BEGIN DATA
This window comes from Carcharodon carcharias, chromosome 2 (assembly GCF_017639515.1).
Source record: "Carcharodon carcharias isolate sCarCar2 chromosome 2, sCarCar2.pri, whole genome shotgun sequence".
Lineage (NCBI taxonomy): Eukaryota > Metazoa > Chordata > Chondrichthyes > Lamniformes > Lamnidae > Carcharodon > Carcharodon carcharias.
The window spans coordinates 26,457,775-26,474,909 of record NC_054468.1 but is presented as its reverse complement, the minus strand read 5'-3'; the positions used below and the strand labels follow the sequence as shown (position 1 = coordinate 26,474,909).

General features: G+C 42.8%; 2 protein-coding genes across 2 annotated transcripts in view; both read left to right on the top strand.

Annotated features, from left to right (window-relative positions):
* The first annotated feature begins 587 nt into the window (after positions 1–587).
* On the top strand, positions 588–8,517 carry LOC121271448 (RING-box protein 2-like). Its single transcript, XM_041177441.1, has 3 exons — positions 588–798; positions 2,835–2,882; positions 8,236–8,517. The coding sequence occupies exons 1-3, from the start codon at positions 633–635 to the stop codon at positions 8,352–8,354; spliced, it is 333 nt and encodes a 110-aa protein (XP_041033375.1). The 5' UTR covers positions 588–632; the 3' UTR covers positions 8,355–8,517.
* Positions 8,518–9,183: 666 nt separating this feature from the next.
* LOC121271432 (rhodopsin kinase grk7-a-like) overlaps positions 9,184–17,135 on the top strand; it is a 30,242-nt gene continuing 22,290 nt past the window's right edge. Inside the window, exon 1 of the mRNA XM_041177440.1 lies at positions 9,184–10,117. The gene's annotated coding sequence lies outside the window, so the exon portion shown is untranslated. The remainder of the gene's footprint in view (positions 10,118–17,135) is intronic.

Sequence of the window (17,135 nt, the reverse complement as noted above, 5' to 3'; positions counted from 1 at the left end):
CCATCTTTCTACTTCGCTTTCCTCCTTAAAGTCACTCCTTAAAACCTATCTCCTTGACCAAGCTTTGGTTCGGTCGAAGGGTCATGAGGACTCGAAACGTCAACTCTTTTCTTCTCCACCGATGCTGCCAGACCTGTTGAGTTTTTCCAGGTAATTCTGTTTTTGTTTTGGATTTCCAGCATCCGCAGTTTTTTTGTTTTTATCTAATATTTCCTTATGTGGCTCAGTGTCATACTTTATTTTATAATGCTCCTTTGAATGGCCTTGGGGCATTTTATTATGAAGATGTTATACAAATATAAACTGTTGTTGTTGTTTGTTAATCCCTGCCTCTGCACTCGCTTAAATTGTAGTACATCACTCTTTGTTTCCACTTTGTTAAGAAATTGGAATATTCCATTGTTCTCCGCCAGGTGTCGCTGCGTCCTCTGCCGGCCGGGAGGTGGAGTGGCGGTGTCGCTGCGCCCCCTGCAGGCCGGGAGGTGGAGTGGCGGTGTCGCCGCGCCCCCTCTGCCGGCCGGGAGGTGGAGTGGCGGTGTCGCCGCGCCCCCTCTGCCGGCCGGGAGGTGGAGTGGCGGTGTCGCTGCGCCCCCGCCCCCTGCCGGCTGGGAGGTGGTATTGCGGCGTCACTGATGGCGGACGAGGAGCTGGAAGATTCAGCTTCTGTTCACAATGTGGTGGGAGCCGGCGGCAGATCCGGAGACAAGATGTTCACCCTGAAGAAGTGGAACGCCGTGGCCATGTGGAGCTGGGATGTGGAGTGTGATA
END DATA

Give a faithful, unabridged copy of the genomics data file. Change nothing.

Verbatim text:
This window comes from Carcharodon carcharias, chromosome 2 (assembly GCF_017639515.1).
Source record: "Carcharodon carcharias isolate sCarCar2 chromosome 2, sCarCar2.pri, whole genome shotgun sequence".
Lineage (NCBI taxonomy): Eukaryota > Metazoa > Chordata > Chondrichthyes > Lamniformes > Lamnidae > Carcharodon > Carcharodon carcharias.
The window spans coordinates 26,457,775-26,474,909 of record NC_054468.1 but is presented as its reverse complement, the minus strand read 5'-3'; the positions used below and the strand labels follow the sequence as shown (position 1 = coordinate 26,474,909).

General features: G+C 42.8%; 2 protein-coding genes across 2 annotated transcripts in view; both read left to right on the top strand.

Annotated features, from left to right (window-relative positions):
* The first annotated feature begins 587 nt into the window (after positions 1–587).
* On the top strand, positions 588–8,517 carry LOC121271448 (RING-box protein 2-like). Its single transcript, XM_041177441.1, has 3 exons — positions 588–798; positions 2,835–2,882; positions 8,236–8,517. The coding sequence occupies exons 1-3, from the start codon at positions 633–635 to the stop codon at positions 8,352–8,354; spliced, it is 333 nt and encodes a 110-aa protein (XP_041033375.1). The 5' UTR covers positions 588–632; the 3' UTR covers positions 8,355–8,517.
* Positions 8,518–9,183: 666 nt separating this feature from the next.
* LOC121271432 (rhodopsin kinase grk7-a-like) overlaps positions 9,184–17,135 on the top strand; it is a 30,242-nt gene continuing 22,290 nt past the window's right edge. Inside the window, exon 1 of the mRNA XM_041177440.1 lies at positions 9,184–10,117. The gene's annotated coding sequence lies outside the window, so the exon portion shown is untranslated. The remainder of the gene's footprint in view (positions 10,118–17,135) is intronic.

Sequence of the window (17,135 nt, the reverse complement as noted above, 5' to 3'; positions counted from 1 at the left end):
CCATCTTTCTACTTCGCTTTCCTCCTTAAAGTCACTCCTTAAAACCTATCTCCTTGACCAAGCTTTGGTTCGGTCGAAGGGTCATGAGGACTCGAAACGTCAACTCTTTTCTTCTCCACCGATGCTGCCAGACCTGTTGAGTTTTTCCAGGTAATTCTGTTTTTGTTTTGGATTTCCAGCATCCGCAGTTTTTTTGTTTTTATCTAATATTTCCTTATGTGGCTCAGTGTCATACTTTATTTTATAATGCTCCTTTGAATGGCCTTGGGGCATTTTATTATGAAGATGTTATACAAATATAAACTGTTGTTGTTGTTTGTTAATCCCTGCCTCTGCACTCGCTTAAATTGTAGTACATCACTCTTTGTTTCCACTTTGTTAAGAAATTGGAATATTCCATTGTTCTCCGCCAGGTGTCGCTGCGTCCTCTGCCGGCCGGGAGGTGGAGTGGCGGTGTCGCTGCGCCCCCTGCAGGCCGGGAGGTGGAGTGGCGGTGTCGCCGCGCCCCCTCTGCCGGCCGGGAGGTGGAGTGGCGGTGTCGCCGCGCCCCCTCTGCCGGCCGGGAGGTGGAGTGGCGGTGTCGCTGCGCCCCCGCCCCCTGCCGGCTGGGAGGTGGTATTGCGGCGTCACTGATGGCGGACGAGGAGCTGGAAGATTCAGCTTCTGTTCACAATGTGGTGGGAGCCGGCGGCAGATCCGGAGACAAGATGTTCACCCTGAAGAAGTGGAACGCCGTGGCCATGTGGAGCTGGGATGTGGAGTGTGATA